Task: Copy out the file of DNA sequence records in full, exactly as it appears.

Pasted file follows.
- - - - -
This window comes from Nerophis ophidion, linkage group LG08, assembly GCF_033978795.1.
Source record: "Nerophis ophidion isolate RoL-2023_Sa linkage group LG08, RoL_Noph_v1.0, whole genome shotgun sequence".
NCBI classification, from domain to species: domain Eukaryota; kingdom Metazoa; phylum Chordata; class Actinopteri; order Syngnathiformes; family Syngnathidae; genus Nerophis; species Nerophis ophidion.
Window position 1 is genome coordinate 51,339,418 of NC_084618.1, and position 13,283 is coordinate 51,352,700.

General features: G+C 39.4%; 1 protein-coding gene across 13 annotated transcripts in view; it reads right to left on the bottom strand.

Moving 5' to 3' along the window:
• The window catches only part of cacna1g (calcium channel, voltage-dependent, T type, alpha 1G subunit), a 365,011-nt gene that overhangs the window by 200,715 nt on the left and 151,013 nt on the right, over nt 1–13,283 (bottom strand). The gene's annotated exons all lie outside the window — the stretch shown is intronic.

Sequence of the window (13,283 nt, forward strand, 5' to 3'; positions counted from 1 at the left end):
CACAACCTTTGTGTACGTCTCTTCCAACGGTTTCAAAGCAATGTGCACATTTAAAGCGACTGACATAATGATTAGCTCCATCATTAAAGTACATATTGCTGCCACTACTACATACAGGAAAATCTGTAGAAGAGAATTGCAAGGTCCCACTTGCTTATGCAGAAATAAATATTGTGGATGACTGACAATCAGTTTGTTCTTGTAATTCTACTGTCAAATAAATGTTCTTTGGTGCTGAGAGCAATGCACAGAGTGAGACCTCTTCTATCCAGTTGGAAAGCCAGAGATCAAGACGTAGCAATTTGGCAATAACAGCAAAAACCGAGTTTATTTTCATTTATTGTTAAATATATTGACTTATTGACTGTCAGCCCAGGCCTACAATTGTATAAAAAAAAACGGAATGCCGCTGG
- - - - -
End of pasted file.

This window comes from Nerophis ophidion, linkage group LG08, assembly GCF_033978795.1.
Source record: "Nerophis ophidion isolate RoL-2023_Sa linkage group LG08, RoL_Noph_v1.0, whole genome shotgun sequence".
NCBI classification, from domain to species: domain Eukaryota; kingdom Metazoa; phylum Chordata; class Actinopteri; order Syngnathiformes; family Syngnathidae; genus Nerophis; species Nerophis ophidion.
Window position 1 is genome coordinate 51,339,418 of NC_084618.1, and position 13,283 is coordinate 51,352,700.

General features: G+C 39.4%; 1 protein-coding gene across 13 annotated transcripts in view; it reads right to left on the bottom strand.

Moving 5' to 3' along the window:
• The window catches only part of cacna1g (calcium channel, voltage-dependent, T type, alpha 1G subunit), a 365,011-nt gene that overhangs the window by 200,715 nt on the left and 151,013 nt on the right, over nt 1–13,283 (bottom strand). The gene's annotated exons all lie outside the window — the stretch shown is intronic.

Sequence of the window (13,283 nt, forward strand, 5' to 3'; positions counted from 1 at the left end):
CACAACCTTTGTGTACGTCTCTTCCAACGGTTTCAAAGCAATGTGCACATTTAAAGCGACTGACATAATGATTAGCTCCATCATTAAAGTACATATTGCTGCCACTACTACATACAGGAAAATCTGTAGAAGAGAATTGCAAGGTCCCACTTGCTTATGCAGAAATAAATATTGTGGATGACTGACAATCAGTTTGTTCTTGTAATTCTACTGTCAAATAAATGTTCTTTGGTGCTGAGAGCAATGCACAGAGTGAGACCTCTTCTATCCAGTTGGAAAGCCAGAGATCAAGACGTAGCAATTTGGCAATAACAGCAAAAACCGAGTTTATTTTCATTTATTGTTAAATATATTGACTTATTGACTGTCAGCCCAGGCCTACAATTGTATAAAAAAAAACGGAATGCCGCTGG